^{2}as shown in Figure 1. The main river of this basin originates from the reserved highland area of Penchala and Segambut. Sungai Kayu Ara river basin is considered as tropical catchment, which is subjected to the Northeast Monsoon during December to March and the Southwest Monsoon during June to September [41]. Annual mean rainfall of this catchment is approximately 2000 mm as reported by Desa et al. [42]. The average daily temperature varies in the range of 25 °C to 33 °C while the mean monthly relative humidity falls within 70% to 90% depending upon the location and seasonal effect. The annual average evaporation rate is estimated between 4 to 5 mm/day. It is worth mentioning that the majority area of the catchment is flattened for development. Due to the specific characteristics of tropical rains which are normally short and intense, event-based R-R modelling is applicable for high-resolution data (5, 10, 15, 30, or 60 min R-R time series). Therefore, this catchment was chosen as the representative of an event-based R-R modelling in an urbanized tropical area, where high-resolution data (e.g., 10 min time steps) are required due to the nature of tropical R-R events. Moreover, this catchment has 10 rainfall stations, which makes the selection of inputs and model development quite challenging. The detail of rainfall and flow stations of Sungai Kayu Ara catchment and the period in which the data is considered are provided in Appendix A. In this study, a total of 30 rainfall-runoff events were extracted from 10-min rainfall-runoff time-series between March 1996 and July 2004. The event selection from the continuous time series was carried out by considering three main criteria. Firstly, the selected event must have been recorded in at least 6 rainfall stations (out of 10 rainfall stations). Secondly, the wetting front suction, which is one of the parameters used in the Green and Ampt infiltration method, is influenced by initial moisture content of the soil. Therefore, the inter-arrival time for selected rainfall events was decided to be greater than two days. Finally, to gain the optimum results for direct runoff values, rainfall events equal or greater than 3.0 mm were considered as the effective rainfall in this study.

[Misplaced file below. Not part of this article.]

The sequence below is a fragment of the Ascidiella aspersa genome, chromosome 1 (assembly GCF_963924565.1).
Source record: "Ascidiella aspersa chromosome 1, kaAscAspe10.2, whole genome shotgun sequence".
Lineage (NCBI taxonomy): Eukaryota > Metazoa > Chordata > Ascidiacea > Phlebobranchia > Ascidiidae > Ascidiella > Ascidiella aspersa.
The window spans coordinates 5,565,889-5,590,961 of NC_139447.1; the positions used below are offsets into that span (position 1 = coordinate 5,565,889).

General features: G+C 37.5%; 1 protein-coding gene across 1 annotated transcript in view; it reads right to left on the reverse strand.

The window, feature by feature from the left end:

^{2}. The primary creek in this catchment is the Dandenong creek which originates from the Dandenong Ranges National Park and discharges into Port Phillip Bay via both Mordialloc Creek and Patterson River. Although farmlands as well as some forest pockets remain in the catchment, approximately 45% of the land has been overcome by urbanization. The data used in this study is the mean daily rainfall and river level readings for the stations Dandenong, Rowville and Heathmont. Eleven years of daily data from January 2005 to December 2015 are available. Rowville and Heathmont are the two upstream stations with Heathmont having the highest elevation. This catchment was chosen as representative of a larger-sized catchment with multiple rainfall stations. Since this catchment is located in Australia, it was supposed that its rainfall regime could be significantly different as compared to the tropical catchment. The detail of rainfall and water level stations of Dandenong catchment and the period in which the data is considered are provided in Appendix A.

#### 2.2. Dynamic Evolving Neural-Fuzzy Inference System (DENFIS)

_{thr}, which defines the maximum allowable distance between a new data point and the center of existing clusters. In other words, if the calculated distance for a new data point exceeds this threshold, that point will become a new cluster center. The aforementioned distance in the ECM algorithm follows the typical Euclidean distance between two vectors x and y as it is denoted in Equation (1):